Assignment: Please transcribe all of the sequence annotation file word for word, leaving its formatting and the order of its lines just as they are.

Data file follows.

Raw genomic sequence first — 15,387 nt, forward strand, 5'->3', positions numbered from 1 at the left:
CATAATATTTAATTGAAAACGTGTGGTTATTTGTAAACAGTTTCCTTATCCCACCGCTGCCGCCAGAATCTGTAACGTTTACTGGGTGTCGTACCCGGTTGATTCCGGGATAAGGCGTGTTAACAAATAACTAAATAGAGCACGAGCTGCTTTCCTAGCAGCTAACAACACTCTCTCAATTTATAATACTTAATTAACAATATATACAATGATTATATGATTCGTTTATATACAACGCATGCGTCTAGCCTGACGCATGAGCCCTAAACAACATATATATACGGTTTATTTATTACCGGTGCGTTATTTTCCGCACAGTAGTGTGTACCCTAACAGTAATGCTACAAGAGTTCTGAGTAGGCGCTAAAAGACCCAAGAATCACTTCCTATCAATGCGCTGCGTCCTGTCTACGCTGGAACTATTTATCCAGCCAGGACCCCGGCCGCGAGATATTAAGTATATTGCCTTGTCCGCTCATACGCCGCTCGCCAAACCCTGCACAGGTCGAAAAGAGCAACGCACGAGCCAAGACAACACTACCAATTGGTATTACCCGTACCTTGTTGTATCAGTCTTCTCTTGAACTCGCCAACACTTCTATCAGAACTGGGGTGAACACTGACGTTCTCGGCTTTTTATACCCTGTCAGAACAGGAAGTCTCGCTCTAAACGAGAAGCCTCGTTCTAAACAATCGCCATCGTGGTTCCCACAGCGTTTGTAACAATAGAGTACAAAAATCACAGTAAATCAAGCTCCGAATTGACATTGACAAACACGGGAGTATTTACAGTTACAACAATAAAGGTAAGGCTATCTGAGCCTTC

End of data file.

Raw genomic sequence first — 15,387 nt, forward strand, 5'->3', positions numbered from 1 at the left:
CATAATATTTAATTGAAAACGTGTGGTTATTTGTAAACAGTTTCCTTATCCCACCGCTGCCGCCAGAATCTGTAACGTTTACTGGGTGTCGTACCCGGTTGATTCCGGGATAAGGCGTGTTAACAAATAACTAAATAGAGCACGAGCTGCTTTCCTAGCAGCTAACAACACTCTCTCAATTTATAATACTTAATTAACAATATATACAATGATTATATGATTCGTTTATATACAACGCATGCGTCTAGCCTGACGCATGAGCCCTAAACAACATATATATACGGTTTATTTATTACCGGTGCGTTATTTTCCGCACAGTAGTGTGTACCCTAACAGTAATGCTACAAGAGTTCTGAGTAGGCGCTAAAAGACCCAAGAATCACTTCCTATCAATGCGCTGCGTCCTGTCTACGCTGGAACTATTTATCCAGCCAGGACCCCGGCCGCGAGATATTAAGTATATTGCCTTGTCCGCTCATACGCCGCTCGCCAAACCCTGCACAGGTCGAAAAGAGCAACGCACGAGCCAAGACAACACTACCAATTGGTATTACCCGTACCTTGTTGTATCAGTCTTCTCTTGAACTCGCCAACACTTCTATCAGAACTGGGGTGAACACTGACGTTCTCGGCTTTTTATACCCTGTCAGAACAGGAAGTCTCGCTCTAAACGAGAAGCCTCGTTCTAAACAATCGCCATCGTGGTTCCCACAGCGTTTGTAACAATAGAGTACAAAAATCACAGTAAATCAAGCTCCGAATTGACATTGACAAACACGGGAGTATTTACAGTTACAACAATAAAGGTAAGGCTATCTGAGCCTTC